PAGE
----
THIS comes with our kind respect to you, hoping these few lines will find you well, as we are at present; we have heard of all your schemes in town and country after us; but, thank God, it has been of no use, nor I hope it never will, untill after all is over: and if nothing happens before, you will see us in town about five or six weeks, and then we shall be in hopes all will be quiet. We have taken this opportunity of sending a turkey to you and your spouse, for dinner on Christmas day, and we hope it will be agreeable; and so to conclude the whole at once, we have set off into the west of England, and there we intend to remain till all is quiet; if you please to remember us to William Moody, and Charles Macey, and all acquaintance, so no more at present,
From your humble servants,
After he came from chaple the morning of execution, (where he and all the malefactors behaved with great decency, devotion, and zeal, and every sincere repentance and contrition of heart, if outward appearance and expression can be relied on) he frequently declared he was quite easy and happy; that he would not wish for a reprieve, as he then could die in greater joy than he ever lived. He confessed that he and Moody robbed Mr. Woolveridge and a lady, some time ago, near Vaux-hall turnpike, for which there is another person taken up, viz. John Trusler, who is now in the New-Goal. He and Moody also mentioned particular circumstances, whereby the truth of this confession may be assertained by the Rev. John Wood. He also desired that Mr. Wood, the prosecutor on this indictment, should be informed, that the money alledged in his charge against him, Moody, &c. was not taken by them; that he and Burkett went into the house; that all the money they got was about fifteen pence, or some such trifle, in halfpence, in the bag; and that he ought to take care that some other person, now not suspected, had not taken the money charged in the indictment: but that he acknowledged taking the other things.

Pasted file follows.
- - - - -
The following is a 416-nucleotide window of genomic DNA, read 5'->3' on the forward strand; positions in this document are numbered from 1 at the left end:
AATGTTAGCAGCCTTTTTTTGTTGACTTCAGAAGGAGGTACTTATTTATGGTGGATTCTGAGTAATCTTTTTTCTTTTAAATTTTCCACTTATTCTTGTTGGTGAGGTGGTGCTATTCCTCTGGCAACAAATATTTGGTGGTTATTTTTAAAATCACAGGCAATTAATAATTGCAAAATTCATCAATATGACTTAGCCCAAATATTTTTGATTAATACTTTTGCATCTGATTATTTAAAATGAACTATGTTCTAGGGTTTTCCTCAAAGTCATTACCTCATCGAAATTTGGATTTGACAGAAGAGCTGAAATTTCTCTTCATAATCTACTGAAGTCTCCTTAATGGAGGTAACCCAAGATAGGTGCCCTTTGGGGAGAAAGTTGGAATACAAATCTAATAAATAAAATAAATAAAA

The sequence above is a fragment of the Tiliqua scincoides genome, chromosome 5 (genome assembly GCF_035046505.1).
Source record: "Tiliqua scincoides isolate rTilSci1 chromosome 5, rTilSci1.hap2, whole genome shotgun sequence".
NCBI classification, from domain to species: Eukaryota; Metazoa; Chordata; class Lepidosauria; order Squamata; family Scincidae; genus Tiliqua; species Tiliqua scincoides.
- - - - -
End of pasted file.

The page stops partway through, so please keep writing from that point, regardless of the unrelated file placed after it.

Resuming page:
At the place of execution he said, That he knew there were many young men there, who followed the same evil course of life that he had done, and hoped they would take warning from his sad fate, and become in time honest and good men; that nothing but evil company, and an indulgence to his lusts and passions, had caused him to err, for he neither was in want or distress: and then added, he was happy, that he died with greater pleasure than he lived; and that, as he was in peace and forgiveness with all mankind, he hoped and prayed most earnestly for the mercy of God.